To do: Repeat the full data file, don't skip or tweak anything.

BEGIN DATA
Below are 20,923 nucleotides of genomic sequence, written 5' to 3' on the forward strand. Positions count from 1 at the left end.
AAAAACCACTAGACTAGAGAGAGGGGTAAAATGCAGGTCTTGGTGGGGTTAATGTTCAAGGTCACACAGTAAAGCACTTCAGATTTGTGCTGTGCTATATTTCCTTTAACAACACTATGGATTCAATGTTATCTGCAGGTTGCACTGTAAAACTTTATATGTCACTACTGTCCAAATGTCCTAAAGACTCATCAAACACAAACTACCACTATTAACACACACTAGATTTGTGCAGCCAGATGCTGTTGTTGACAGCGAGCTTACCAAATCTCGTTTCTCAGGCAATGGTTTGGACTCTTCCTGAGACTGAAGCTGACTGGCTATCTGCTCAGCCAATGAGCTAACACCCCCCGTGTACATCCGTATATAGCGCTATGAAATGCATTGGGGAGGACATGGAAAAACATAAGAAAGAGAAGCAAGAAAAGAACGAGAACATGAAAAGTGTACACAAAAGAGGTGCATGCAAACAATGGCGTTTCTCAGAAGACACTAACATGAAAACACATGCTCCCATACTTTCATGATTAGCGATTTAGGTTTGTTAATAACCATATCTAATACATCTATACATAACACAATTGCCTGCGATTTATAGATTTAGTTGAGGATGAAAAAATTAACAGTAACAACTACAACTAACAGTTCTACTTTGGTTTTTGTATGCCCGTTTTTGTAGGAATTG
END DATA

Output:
Below are 20,923 nucleotides of genomic sequence, written 5' to 3' on the forward strand. Positions count from 1 at the left end.
AAAAACCACTAGACTAGAGAGAGGGGTAAAATGCAGGTCTTGGTGGGGTTAATGTTCAAGGTCACACAGTAAAGCACTTCAGATTTGTGCTGTGCTATATTTCCTTTAACAACACTATGGATTCAATGTTATCTGCAGGTTGCACTGTAAAACTTTATATGTCACTACTGTCCAAATGTCCTAAAGACTCATCAAACACAAACTACCACTATTAACACACACTAGATTTGTGCAGCCAGATGCTGTTGTTGACAGCGAGCTTACCAAATCTCGTTTCTCAGGCAATGGTTTGGACTCTTCCTGAGACTGAAGCTGACTGGCTATCTGCTCAGCCAATGAGCTAACACCCCCCGTGTACATCCGTATATAGCGCTATGAAATGCATTGGGGAGGACATGGAAAAACATAAGAAAGAGAAGCAAGAAAAGAACGAGAACATGAAAAGTGTACACAAAAGAGGTGCATGCAAACAATGGCGTTTCTCAGAAGACACTAACATGAAAACACATGCTCCCATACTTTCATGATTAGCGATTTAGGTTTGTTAATAACCATATCTAATACATCTATACATAACACAATTGCCTGCGATTTATAGATTTAGTTGAGGATGAAAAAATTAACAGTAACAACTACAACTAACAGTTCTACTTTGGTTTTTGTATGCCCGTTTTTGTAGGAATTG